Star of Bombay
Bombay Sapphire’s story begins in 1761, when at the age of 24 Thomas Dakin purchased a site with potential for distilling on Bridge street in Warrington, thus establishing one of the first major distilleries outside of London. Dakin began his business not by creating Bombay Sapphire however – that was only to come about some 200 years later – instead it all started with Warrington Gin. Over the following years at the turn of the 1800′s, the Dakin family continued to develop their gin, adapting to new technologies and breakthroughs in distillation techniques. In 1831, the family purchased a new copper still – one of the first Carterhead stills around. It was this vital acquisition that set the gin apart from the rest of the crowd as it was one of the first gins not to boil the botanicals in the pot, but instead place it at the top of the column and vapour infuse it instead.
Star of Bombay Gin –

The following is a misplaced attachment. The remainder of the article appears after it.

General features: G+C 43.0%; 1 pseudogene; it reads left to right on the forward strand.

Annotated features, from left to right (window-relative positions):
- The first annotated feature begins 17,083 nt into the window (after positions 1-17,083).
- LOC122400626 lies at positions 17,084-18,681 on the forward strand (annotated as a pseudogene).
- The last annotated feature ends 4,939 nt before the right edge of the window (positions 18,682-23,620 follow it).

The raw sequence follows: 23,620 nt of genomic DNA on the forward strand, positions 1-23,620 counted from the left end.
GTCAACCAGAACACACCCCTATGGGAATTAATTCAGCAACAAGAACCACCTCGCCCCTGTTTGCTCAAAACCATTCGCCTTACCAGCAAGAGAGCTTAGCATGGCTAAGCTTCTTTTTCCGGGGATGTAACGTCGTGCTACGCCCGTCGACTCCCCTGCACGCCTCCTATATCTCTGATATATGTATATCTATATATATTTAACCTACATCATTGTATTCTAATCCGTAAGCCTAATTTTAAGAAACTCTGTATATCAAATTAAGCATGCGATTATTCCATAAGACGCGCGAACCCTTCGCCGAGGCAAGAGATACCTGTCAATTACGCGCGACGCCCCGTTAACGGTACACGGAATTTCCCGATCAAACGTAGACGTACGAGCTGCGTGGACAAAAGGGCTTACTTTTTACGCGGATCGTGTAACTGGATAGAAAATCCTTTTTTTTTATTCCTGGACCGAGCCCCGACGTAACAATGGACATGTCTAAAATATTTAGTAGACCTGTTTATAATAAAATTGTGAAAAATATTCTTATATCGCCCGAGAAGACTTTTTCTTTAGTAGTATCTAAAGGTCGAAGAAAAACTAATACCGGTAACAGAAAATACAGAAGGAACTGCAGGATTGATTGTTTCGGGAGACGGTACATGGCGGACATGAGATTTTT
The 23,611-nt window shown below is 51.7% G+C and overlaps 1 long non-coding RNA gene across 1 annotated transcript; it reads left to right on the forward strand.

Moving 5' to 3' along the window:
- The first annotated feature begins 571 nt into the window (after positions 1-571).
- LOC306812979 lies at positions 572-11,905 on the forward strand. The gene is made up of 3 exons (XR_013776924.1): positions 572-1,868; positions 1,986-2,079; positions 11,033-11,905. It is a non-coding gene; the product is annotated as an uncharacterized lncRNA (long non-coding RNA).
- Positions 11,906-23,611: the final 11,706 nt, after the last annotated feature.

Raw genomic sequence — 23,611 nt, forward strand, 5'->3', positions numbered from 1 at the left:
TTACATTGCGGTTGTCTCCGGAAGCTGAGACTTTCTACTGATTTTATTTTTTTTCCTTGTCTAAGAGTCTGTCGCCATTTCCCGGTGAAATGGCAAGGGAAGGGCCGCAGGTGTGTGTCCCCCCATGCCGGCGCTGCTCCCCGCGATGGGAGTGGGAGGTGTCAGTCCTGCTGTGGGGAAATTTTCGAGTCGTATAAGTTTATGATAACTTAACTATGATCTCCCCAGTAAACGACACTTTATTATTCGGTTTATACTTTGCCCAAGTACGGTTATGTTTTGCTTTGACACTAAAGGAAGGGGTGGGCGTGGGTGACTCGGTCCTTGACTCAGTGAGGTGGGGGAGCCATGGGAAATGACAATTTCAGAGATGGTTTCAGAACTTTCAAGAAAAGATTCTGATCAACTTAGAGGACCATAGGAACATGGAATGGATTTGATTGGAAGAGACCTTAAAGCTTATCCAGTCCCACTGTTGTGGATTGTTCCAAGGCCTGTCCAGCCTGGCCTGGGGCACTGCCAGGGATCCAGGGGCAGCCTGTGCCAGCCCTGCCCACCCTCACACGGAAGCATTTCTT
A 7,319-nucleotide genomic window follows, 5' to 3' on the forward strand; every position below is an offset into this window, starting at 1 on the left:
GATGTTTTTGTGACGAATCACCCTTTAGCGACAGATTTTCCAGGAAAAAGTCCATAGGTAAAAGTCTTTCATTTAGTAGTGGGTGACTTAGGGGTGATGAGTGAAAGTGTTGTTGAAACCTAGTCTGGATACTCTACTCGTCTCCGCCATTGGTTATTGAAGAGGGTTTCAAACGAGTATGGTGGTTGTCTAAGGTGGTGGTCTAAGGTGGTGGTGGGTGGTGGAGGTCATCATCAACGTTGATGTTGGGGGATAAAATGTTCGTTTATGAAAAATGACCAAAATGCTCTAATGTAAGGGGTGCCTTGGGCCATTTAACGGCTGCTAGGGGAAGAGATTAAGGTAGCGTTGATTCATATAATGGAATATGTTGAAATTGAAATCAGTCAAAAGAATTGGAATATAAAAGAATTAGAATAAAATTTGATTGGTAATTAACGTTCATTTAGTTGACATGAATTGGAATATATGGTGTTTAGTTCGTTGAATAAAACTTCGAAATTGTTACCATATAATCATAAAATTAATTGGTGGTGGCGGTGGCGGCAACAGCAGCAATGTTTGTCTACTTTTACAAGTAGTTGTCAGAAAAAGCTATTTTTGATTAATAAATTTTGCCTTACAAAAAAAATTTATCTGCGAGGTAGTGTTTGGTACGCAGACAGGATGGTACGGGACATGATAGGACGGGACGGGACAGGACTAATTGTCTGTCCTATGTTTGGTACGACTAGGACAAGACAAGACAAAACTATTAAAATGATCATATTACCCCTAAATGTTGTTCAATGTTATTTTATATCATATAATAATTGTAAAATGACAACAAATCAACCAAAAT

Featuring two additional botanicals – Bergamot orange peel from Calabria in southern Italy and ambrette seed from Ecuador – on top of the 10 botanicals that feature in their flagship gin Bombay Sapphire, Star of Bombay is also packaged in a sexy looking bottle with an amazing amount of detail. It is slightly musty on the nose and to taste is evocative of dried flowers, though with an underlying spice. Almost strangely, the classic notes of juniper, angelica and coriander have been intensified, but ambrette is immediately apparent. There's a jammy hibiscus to taste, with piquant spice, bergamot and ambrette seeds offering an exotic twist by entwining themselves around the core juniper. It’s an intense gin yet somehow retains the lightness expected of a Bombay distilled spirit. At 47.5% ABV, the finish is both long and richly aromatic but it’s not oily nor full – just rich when it hits and leaves behind a vivid memory.